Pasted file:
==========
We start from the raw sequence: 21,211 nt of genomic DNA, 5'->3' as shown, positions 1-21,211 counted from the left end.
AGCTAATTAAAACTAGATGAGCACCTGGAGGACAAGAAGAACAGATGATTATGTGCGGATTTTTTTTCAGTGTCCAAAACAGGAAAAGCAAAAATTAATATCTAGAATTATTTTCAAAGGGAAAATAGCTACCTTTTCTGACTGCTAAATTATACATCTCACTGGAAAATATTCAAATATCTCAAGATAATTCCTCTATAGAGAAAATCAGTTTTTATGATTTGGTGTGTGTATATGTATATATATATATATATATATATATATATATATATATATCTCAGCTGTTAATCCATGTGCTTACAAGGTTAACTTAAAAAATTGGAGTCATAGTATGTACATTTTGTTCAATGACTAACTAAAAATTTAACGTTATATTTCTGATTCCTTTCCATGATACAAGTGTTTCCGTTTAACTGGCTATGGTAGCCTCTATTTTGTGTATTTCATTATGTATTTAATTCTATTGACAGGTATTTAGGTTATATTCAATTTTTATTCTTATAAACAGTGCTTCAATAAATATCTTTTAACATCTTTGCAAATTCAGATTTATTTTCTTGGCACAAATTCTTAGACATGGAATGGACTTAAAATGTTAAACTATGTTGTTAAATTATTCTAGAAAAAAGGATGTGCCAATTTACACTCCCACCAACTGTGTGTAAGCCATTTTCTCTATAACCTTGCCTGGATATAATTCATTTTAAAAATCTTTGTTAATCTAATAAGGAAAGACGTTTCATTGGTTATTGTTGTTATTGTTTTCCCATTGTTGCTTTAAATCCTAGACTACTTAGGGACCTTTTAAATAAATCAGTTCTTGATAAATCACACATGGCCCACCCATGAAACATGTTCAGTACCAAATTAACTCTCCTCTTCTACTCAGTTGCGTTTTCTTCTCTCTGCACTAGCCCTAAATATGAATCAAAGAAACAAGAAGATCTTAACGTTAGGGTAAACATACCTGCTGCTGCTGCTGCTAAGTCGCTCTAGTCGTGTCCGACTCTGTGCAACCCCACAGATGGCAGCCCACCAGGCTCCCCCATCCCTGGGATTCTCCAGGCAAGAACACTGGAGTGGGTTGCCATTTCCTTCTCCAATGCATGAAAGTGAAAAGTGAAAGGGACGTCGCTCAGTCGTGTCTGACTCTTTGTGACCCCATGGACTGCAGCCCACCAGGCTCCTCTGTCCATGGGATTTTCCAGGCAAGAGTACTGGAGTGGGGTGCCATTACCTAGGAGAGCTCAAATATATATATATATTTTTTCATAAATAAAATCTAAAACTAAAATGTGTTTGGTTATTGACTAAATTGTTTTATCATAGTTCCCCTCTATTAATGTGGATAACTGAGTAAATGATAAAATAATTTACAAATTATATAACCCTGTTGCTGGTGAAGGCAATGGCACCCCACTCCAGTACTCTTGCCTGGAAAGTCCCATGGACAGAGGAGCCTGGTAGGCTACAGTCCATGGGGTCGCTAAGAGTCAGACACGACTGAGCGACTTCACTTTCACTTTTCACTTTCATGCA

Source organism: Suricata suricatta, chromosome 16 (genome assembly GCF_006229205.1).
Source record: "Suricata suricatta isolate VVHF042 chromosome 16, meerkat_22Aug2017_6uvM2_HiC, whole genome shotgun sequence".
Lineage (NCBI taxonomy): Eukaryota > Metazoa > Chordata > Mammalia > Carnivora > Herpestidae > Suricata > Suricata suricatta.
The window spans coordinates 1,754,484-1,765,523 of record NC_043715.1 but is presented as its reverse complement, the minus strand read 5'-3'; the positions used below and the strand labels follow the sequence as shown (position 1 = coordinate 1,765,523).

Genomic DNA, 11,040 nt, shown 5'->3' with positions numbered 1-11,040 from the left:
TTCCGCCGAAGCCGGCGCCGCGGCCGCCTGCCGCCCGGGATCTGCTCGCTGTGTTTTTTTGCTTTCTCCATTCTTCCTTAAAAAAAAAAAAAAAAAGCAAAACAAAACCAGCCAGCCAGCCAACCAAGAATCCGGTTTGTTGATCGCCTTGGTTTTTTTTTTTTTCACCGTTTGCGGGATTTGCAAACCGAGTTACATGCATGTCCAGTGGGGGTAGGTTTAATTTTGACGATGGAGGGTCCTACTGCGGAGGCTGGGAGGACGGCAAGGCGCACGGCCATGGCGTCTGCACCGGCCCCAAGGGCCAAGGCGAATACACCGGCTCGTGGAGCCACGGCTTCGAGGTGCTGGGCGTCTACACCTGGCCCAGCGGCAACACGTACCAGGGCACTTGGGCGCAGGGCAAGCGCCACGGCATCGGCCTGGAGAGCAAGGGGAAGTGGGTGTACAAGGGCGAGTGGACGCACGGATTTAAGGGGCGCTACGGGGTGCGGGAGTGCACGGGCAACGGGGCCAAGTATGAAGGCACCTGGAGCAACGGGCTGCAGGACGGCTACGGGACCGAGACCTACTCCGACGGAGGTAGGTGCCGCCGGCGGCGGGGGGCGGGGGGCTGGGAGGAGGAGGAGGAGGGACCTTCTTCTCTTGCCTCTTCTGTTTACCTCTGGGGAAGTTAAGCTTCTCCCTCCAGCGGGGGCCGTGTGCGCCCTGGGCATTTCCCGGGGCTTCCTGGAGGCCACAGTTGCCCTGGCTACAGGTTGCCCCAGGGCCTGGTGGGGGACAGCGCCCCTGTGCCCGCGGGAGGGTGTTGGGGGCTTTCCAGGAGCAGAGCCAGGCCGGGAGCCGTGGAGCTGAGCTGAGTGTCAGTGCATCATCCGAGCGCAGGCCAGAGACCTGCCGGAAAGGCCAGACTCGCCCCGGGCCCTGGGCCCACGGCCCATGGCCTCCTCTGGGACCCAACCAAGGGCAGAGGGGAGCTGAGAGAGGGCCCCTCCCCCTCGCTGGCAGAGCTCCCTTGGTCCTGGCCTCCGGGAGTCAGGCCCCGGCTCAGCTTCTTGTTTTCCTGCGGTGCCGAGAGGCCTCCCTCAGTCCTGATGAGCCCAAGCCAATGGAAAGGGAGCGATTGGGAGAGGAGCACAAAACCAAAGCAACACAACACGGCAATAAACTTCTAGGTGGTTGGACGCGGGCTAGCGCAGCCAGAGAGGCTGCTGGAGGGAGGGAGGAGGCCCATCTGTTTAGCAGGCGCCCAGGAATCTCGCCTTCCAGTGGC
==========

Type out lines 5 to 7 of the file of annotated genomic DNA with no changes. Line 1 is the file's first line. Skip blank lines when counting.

Lineage (NCBI taxonomy): Eukaryota > Metazoa > Chordata > Mammalia > Carnivora > Herpestidae > Suricata > Suricata suricatta.
The window spans coordinates 1,754,484-1,765,523 of record NC_043715.1 but is presented as its reverse complement, the minus strand read 5'-3'; the positions used below and the strand labels follow the sequence as shown (position 1 = coordinate 1,765,523).

Genomic DNA, 11,040 nt, shown 5'->3' with positions numbered 1-11,040 from the left: